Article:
If someone looked you in the eye and said, “You have 10 minutes to come up with the most creative, most breakthrough idea this industry has ever seen” you might be tempted to laugh in that person’s face.
After all, you’re lucky to remember to feed the dog after the long days you put in at work, let alone the hours you log at home. Come up with a breakthrough, brilliant idea? Who has the brainpower to do that these days?
Yet companies are depending on workers to come up with the innovative ideas needed to keep them competitive and thriving into the next decade. But anyone who has been forced into a brainstorming session and ordered to submit creative ideas knows the agony of forcing a process that seems more like a punishment rather than as a way to help a company’s bottom line.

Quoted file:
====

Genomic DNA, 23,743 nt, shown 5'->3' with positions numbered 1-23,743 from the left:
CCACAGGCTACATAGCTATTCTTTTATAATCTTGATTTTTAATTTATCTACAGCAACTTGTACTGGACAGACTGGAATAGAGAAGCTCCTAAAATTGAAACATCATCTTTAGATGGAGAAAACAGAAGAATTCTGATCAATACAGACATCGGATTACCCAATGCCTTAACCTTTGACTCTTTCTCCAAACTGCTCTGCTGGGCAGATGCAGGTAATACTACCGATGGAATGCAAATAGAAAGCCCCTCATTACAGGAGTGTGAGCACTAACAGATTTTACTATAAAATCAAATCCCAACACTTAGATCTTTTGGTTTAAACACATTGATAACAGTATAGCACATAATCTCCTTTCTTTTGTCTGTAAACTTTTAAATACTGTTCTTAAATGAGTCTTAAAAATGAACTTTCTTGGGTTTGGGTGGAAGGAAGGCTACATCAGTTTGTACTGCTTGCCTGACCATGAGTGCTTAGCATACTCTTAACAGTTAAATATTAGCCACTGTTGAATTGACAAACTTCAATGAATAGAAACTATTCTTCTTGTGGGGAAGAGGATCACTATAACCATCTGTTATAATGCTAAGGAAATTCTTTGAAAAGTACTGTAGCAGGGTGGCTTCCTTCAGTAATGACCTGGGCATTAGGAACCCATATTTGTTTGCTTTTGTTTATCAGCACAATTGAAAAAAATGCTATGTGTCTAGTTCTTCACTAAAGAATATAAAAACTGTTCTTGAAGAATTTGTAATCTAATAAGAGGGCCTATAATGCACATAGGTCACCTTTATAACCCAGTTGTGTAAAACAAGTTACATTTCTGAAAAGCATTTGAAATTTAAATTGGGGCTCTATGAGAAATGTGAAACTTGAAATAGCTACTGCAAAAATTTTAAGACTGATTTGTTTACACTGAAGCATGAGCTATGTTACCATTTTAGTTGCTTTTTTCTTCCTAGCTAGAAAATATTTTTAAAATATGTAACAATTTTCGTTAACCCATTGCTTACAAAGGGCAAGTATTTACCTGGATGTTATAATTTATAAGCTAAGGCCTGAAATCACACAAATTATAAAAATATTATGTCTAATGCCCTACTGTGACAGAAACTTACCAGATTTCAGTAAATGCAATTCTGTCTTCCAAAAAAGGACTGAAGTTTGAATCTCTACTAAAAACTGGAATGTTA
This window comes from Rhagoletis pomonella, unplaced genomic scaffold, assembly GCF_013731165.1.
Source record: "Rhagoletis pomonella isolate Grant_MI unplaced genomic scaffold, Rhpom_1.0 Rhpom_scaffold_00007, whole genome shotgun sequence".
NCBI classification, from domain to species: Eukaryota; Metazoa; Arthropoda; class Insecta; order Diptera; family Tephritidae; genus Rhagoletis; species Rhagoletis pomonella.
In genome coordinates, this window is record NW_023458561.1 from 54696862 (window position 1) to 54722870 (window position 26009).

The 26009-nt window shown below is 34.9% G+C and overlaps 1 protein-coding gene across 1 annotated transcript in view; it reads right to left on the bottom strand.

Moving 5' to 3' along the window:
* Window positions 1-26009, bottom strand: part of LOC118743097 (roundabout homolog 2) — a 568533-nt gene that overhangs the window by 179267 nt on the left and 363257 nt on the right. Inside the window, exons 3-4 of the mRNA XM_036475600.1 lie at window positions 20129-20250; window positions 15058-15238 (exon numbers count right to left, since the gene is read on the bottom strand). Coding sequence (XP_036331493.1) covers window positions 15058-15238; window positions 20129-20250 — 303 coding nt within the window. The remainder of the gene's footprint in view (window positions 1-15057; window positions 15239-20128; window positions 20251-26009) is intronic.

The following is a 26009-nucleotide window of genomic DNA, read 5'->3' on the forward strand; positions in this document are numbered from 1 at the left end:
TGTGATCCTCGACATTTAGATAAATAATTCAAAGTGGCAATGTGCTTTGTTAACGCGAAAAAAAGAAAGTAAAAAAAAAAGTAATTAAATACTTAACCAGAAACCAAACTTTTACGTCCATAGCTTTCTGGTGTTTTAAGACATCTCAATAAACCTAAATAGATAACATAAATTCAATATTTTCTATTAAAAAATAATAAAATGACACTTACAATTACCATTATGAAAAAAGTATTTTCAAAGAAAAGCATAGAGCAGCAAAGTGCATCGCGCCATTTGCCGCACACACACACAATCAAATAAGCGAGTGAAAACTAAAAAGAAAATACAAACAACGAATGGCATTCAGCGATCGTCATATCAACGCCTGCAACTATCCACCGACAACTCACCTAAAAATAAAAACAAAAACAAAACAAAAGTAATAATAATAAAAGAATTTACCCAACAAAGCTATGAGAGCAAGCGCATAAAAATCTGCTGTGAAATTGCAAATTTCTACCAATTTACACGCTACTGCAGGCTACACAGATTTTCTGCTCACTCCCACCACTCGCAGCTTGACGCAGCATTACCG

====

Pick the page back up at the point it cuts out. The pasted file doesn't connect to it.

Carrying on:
“The problem is that the idea of innovation has sort of become the flavor of the month,” says Bryan W. Mattimore. “Even ideas about letting employees have 10 percent of their time to innovate or let them use ‘innovation rooms’ have failed.”
Instead, companies are now grasping the idea that they need to do more than “check off a box” that they have innovative practices, and really look at how they can get innovative ideas to the marketplace, much as Apple has done, he says.
Mattimore, president and co-founder of The Growth Engine Co. LLC, has helped companies like Sony, IBM and Pepsi come up with breakthrough ideas, (read more here)
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